My brother, Benj Curtis, challenged me to simply work on one of my books for 15 minutes a day. That's it. This was on Sunday.
I'd been fairly stuck in my book writing process. I had one book with a partially finished first draft, limping along. A second book had been burning inside me but I told myself I needed to put this one off until I finished the first one. Talk about a subtle form of self-sabotage. This way, neither book ever gets written and I can say I am a writer who is writing nothing but morning pages. Not that there is no value in morning pages. They simply are not a book.
It's this little thing called performance anxiety. "What if it's crap?", "What if it's terrible?", "What if no one likes it?", "What if I can't actually write, but just think I can?", "Why would I write a book, let alone two or more, when there are already so many?". And on and on it goes. I have had to learn to tell my inner critic to shut up and go to the corner, tying her into a chair if I have to. Her name is Edna. I say, "Edna, go to the corner and be quiet." And sometimes she does, sometimes she doesn't.
I get overwhelmed when I think of writing for a four-hour block of time. Even a two-hour block of time. But, for whatever reason, this 15-minute thing seems to work for me. So, for the last two nights, after getting ready for bed but before reading and going to sleep, I set my phone timer for 15 minutes and write. Guess what happened? In two sessions, I have almost 1500 words.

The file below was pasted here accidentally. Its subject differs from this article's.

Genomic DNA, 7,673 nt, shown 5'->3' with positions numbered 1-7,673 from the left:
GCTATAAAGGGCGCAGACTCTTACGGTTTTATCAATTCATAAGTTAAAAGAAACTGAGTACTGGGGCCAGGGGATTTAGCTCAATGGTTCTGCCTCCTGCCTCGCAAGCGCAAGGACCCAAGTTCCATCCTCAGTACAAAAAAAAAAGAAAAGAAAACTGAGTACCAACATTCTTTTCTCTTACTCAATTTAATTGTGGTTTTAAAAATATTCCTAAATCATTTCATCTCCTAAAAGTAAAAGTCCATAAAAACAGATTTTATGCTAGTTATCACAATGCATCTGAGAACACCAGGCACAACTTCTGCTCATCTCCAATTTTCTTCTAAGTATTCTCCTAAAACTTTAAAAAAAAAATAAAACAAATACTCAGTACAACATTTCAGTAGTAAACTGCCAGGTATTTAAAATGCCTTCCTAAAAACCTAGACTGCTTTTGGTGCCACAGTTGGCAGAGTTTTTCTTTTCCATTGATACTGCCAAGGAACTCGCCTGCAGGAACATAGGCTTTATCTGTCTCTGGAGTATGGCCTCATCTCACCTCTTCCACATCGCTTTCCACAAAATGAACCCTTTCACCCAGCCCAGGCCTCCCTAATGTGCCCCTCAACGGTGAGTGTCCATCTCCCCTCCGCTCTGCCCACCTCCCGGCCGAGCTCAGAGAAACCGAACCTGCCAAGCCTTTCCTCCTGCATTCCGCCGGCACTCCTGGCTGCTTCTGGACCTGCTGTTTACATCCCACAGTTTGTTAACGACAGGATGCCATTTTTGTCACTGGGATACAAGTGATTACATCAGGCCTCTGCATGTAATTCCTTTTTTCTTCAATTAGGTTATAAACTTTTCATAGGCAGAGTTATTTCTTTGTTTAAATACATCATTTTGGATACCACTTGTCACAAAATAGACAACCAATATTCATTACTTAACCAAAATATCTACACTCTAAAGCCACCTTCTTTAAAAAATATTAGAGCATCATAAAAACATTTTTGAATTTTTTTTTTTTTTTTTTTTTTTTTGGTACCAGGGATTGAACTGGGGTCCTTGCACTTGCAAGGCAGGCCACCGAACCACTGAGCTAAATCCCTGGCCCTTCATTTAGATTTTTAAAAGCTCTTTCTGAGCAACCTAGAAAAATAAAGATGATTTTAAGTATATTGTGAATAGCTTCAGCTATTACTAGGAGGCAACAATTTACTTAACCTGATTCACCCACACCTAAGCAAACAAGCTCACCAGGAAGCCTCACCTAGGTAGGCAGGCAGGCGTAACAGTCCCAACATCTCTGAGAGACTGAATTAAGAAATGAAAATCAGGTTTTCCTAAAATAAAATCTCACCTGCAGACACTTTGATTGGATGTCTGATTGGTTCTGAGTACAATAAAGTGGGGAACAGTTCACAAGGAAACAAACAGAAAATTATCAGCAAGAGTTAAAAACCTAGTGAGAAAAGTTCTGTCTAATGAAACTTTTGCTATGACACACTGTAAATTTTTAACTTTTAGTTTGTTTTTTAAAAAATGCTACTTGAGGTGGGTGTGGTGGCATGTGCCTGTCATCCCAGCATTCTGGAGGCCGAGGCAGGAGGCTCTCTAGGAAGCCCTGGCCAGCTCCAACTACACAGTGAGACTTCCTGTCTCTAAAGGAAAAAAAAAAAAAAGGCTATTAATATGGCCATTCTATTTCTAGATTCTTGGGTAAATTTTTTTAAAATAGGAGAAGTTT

Sometimes I hate admitting this, but my brother was absolutely right. It's easy for me to do 15-minutes. And I have found there is something magical about writing when the world is quiet. Plus, I'm writing kind of a creepy tale so the darkness is a good place to do it. I write my story out long hand, using a pen or pencil, on good old-fashioned notebook paper. I date it, number the pages (back and front) and then put it in a plain white binder when I'm done.
I type the words into my laptop the next day, so I can keep track of word count and don't get overwhelmed by having to type the whole thing in all at once. I do teeny, tiny edits when I am typing, but for the most part, keep it as raw as I can. For me, there is something so important about touching pen or pencil to paper. This is exactly how I write songs. Chicken scratch on paper, and then I copy it to a computer or somewhere else once it's finished. Poetry and short stories too. I write them out by hand, messy, scribbled and very rough. And then I refine them, after I have birthed the initial idea.
And then I came across this video by Neil Gaiman in one of my emails. This is why I write. Not because I am better or smarter, but because no one else can tell the stories I must tell. Cheers!